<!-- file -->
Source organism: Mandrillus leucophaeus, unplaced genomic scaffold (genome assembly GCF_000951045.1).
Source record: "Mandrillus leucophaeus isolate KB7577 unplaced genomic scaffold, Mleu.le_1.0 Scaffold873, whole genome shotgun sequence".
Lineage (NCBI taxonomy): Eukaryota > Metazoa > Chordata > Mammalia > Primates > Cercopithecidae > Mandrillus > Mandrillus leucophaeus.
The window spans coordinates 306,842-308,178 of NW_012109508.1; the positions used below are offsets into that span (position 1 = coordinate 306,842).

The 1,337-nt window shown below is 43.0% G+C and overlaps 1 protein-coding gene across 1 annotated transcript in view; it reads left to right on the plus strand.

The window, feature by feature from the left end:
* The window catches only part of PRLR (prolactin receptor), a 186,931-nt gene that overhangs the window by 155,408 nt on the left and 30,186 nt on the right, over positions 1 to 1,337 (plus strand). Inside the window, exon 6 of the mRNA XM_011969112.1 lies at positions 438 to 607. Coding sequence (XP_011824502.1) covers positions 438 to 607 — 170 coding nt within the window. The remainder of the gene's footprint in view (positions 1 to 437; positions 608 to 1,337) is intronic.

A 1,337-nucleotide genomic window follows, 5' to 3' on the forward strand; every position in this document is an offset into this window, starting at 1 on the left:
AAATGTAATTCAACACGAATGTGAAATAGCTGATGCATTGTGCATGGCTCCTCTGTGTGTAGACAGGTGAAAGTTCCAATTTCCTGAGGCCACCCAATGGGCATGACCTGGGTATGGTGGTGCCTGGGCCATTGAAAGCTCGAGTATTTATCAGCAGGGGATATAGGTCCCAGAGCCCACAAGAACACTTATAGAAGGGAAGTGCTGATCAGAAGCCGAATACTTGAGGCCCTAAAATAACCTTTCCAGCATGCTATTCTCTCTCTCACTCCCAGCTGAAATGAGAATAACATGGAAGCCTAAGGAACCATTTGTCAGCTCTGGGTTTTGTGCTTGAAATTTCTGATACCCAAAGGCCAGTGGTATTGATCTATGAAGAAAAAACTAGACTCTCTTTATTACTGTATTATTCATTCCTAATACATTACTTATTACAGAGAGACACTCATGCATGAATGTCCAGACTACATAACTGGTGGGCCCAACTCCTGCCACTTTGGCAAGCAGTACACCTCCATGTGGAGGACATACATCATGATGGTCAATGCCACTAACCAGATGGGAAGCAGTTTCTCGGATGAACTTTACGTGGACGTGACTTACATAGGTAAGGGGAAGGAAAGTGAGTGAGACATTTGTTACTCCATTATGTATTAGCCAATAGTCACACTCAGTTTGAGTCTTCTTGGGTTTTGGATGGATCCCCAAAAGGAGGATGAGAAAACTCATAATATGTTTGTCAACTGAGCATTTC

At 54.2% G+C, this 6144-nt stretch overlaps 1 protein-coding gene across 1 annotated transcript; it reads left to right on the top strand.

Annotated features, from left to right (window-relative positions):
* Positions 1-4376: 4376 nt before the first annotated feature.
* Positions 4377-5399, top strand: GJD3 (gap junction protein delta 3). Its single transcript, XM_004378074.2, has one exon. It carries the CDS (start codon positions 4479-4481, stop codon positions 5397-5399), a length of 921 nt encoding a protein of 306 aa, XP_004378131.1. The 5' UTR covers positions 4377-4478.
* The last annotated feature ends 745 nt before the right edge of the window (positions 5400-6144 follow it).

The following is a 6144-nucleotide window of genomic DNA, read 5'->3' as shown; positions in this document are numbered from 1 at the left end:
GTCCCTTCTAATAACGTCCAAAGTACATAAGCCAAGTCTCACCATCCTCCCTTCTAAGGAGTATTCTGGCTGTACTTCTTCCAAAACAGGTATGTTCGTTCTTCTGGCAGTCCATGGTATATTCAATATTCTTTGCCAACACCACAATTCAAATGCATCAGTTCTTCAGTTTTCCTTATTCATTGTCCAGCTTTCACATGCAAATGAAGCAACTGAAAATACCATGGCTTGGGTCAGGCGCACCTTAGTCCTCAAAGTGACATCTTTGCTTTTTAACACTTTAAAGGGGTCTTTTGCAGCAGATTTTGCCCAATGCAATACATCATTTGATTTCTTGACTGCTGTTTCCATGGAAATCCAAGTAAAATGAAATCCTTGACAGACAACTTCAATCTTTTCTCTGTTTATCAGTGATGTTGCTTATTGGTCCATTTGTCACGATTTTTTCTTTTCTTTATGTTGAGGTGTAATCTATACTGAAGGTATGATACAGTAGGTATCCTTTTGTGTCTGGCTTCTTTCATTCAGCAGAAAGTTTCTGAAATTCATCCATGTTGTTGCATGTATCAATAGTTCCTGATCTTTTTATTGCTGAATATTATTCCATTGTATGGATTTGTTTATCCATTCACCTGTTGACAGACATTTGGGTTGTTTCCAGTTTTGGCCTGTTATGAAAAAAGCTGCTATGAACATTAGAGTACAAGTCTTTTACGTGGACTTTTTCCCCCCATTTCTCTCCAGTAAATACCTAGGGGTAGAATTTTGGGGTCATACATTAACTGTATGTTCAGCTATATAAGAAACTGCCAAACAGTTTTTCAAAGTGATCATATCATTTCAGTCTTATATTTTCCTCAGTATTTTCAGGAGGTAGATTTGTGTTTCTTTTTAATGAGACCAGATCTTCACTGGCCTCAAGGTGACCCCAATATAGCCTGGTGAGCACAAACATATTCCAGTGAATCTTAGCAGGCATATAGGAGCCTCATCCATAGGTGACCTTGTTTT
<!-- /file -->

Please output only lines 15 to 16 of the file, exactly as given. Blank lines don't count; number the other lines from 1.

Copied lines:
The following is a 6144-nucleotide window of genomic DNA, read 5'->3' as shown; positions in this document are numbered from 1 at the left end:
GTCCCTTCTAATAACGTCCAAAGTACATAAGCCAAGTCTCACCATCCTCCCTTCTAAGGAGTATTCTGGCTGTACTTCTTCCAAAACAGGTATGTTCGTTCTTCTGGCAGTCCATGGTATATTCAATATTCTTTGCCAACACCACAATTCAAATGCATCAGTTCTTCAGTTTTCCTTATTCATTGTCCAGCTTTCACATGCAAATGAAGCAACTGAAAATACCATGGCTTGGGTCAGGCGCACCTTAGTCCTCAAAGTGACATCTTTGCTTTTTAACACTTTAAAGGGGTCTTTTGCAGCAGATTTTGCCCAATGCAATACATCATTTGATTTCTTGACTGCTGTTTCCATGGAAATCCAAGTAAAATGAAATCCTTGACAGACAACTTCAATCTTTTCTCTGTTTATCAGTGATGTTGCTTATTGGTCCATTTGTCACGATTTTTTCTTTTCTTTATGTTGAGGTGTAATCTATACTGAAGGTATGATACAGTAGGTATCCTTTTGTGTCTGGCTTCTTTCATTCAGCAGAAAGTTTCTGAAATTCATCCATGTTGTTGCATGTATCAATAGTTCCTGATCTTTTTATTGCTGAATATTATTCCATTGTATGGATTTGTTTATCCATTCACCTGTTGACAGACATTTGGGTTGTTTCCAGTTTTGGCCTGTTATGAAAAAAGCTGCTATGAACATTAGAGTACAAGTCTTTTACGTGGACTTTTTCCCCCCATTTCTCTCCAGTAAATACCTAGGGGTAGAATTTTGGGGTCATACATTAACTGTATGTTCAGCTATATAAGAAACTGCCAAACAGTTTTTCAAAGTGATCATATCATTTCAGTCTTATATTTTCCTCAGTATTTTCAGGAGGTAGATTTGTGTTTCTTTTTAATGAGACCAGATCTTCACTGGCCTCAAGGTGACCCCAATATAGCCTGGTGAGCACAAACATATTCCAGTGAATCTTAGCAGGCATATAGGAGCCTCATCCATAGGTGACCTTGTTTT